12 companies changing the face of Health Care in Africa
As the world observes World Health Day today at a time when the whole world is facing a health crisis as we fight the coronavirus pandemic, here is a list of some healthcare companies that are providing innovations and solutions that can help carry us through this storm, and lead us again in a post-COVID-19 world.
We also believe that these companies are just part of a wider list of companies that we feel will change or are already changing the face of Health Care in Africa.
Currently available in 10 African countries, including Kenya Hello Doctor provides free essential healthcare information that is updated daily.
The app also provide access to healthcare advice, answers to health-related questions in live group chat forums, confidential one-on-one text conversation with a doctor (also in local languages), and the ability to receive a call back from a doctor within 60 minutes.
Sisu Global Health designs and commercializes medical devices with and for emerging markets. We develop patented, clinically proven, high-margin medical devices and are creating more than a product, we are creating a system for medical device commercialization in emerging markets.
The company launched its first patented product in Africa: Hemafuse, is a highly effective, mechanical alternative to donor blood. With a simple push and pull of a handle Hemafuse can salvage and recycle blood from internal bleeding in trauma.
Based at Nairobi Garage, Sisuu Global has raised VC funding from investors like Revolutions’ Rise of the Rest (Steve Case) and non-dilutive grants from groups such as USAID. The company is proving the commercial model for medical devices in emerging markets and changing the statistic that 80% of the world’s medical devices are designed for 10% of the world’s population.
This Egyptian health tech startup uses mobile to help people struggling with addiction. It’s a full-stack platform designed to address addiction’s complexity.
Not only do they help people quickly and discreetly access professional counselling, they stay engaged throughout the recovery process to prevent relapses. Their platform works by “connecting all stakeholders… in the addiction recovery process” including patients, guardians, treatment facilities, and supervisors.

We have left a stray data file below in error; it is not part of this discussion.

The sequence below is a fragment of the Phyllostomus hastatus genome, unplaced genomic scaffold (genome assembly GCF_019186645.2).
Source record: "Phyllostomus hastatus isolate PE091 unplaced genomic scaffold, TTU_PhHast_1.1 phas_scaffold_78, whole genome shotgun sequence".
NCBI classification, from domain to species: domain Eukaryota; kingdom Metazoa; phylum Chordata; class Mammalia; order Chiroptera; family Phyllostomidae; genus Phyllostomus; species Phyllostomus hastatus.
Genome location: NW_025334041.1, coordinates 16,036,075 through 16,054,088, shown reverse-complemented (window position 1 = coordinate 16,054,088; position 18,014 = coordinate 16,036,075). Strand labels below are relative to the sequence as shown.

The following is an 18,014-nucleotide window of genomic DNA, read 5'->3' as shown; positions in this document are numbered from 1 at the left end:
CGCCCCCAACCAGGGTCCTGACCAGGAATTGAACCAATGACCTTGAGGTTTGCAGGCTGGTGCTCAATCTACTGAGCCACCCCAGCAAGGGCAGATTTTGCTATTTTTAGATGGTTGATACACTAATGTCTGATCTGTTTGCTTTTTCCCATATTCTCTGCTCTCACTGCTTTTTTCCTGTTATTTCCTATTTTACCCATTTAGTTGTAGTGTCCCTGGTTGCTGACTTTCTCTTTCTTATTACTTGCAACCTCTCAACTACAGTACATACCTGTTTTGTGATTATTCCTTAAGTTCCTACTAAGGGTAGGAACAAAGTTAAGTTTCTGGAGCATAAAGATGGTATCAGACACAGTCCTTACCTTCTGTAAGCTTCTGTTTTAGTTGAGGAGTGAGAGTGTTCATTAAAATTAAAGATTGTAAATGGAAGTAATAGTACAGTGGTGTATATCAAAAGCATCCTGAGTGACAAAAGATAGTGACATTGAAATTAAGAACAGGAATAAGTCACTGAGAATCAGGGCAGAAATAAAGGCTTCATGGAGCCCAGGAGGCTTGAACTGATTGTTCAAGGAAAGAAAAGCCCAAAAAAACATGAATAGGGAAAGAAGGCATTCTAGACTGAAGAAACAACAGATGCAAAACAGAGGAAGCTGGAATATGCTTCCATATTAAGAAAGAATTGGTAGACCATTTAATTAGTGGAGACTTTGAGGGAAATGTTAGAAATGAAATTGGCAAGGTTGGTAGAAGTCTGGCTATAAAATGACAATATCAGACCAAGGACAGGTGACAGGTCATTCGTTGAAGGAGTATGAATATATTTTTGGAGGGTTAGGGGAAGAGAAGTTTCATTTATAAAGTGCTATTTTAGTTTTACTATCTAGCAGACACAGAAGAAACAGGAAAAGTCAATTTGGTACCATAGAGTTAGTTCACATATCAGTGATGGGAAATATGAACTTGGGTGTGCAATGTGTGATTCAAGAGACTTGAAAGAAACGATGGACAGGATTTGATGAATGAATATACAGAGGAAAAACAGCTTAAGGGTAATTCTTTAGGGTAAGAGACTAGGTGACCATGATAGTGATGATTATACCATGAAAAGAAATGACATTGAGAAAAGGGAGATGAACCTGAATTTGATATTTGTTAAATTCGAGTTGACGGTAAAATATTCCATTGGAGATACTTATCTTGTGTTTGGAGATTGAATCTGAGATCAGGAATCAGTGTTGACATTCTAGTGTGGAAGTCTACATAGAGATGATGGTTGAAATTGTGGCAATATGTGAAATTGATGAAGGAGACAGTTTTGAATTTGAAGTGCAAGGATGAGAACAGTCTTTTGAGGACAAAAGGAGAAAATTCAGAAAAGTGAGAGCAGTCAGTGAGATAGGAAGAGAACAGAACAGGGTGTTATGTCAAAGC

In addition to exhibiting at Web Summit this year, TakeStep has already moved into the US market. The startup moved their headquarters to Albuquerque New Mexico in 2017 to help fight the state’s addiction crisis.
Flare is a digital response platform, that allows patients or hospitals to see available ambulance options and request help quickly. The platform’s Rescue system allows subscribers to call one hotline during a medical emergency, from which they are instantly connected to a large network of quality providers.
The medical team is active 24 hours a day, seven days a week, and ensures help within 15 minutes. Based in Nairobi, Kenya, the company is scaling up its presence in Nairobi and to other major cities in Kenya. By using Flare, people can easily track and communicate with the dispatched team until the ambulance arrives.
Ambulance drivers are equipped with smartphones and Google maps, with the exact location of pickup and directions that account for traffic. Like Uber, a percentage will be taken off each ride booked on Flare.
Globally other platforms offering a similar service include: Amber Health, an app for calling emergency services, in Delhi and a Dubai-based emergency services app, MUrgency which is now in seven cities in Asia and the US. Red Cross Kenya also launched its own app for emergency responses.
Ilara Health brings accurate and affordable diagnostics to rural Africans through miniature, AI-powered diagnostic devices that are integrated via a proprietary technology platform and distributed directly to primary care doctors.
Statistics show that 70% of medical decisions require diagnostics, like blood tests. But there are more than 500 million people in Africa who struggle to access or afford a simple blood test. But thanks to advances in robotics and AI, there are companies creating new diagnostics that are smaller, lower cost, and can work directly in the doctor’s office providing results in minutes!
Ilara Health partners with robotics and AI companies and integrate their devices into their technology platform. The company then distributes the equipment to peri-urban and rural doctors where 70% of patients live. The company also offers financing, which is very important for the doctor, as they cannot afford to buy the equipment up front.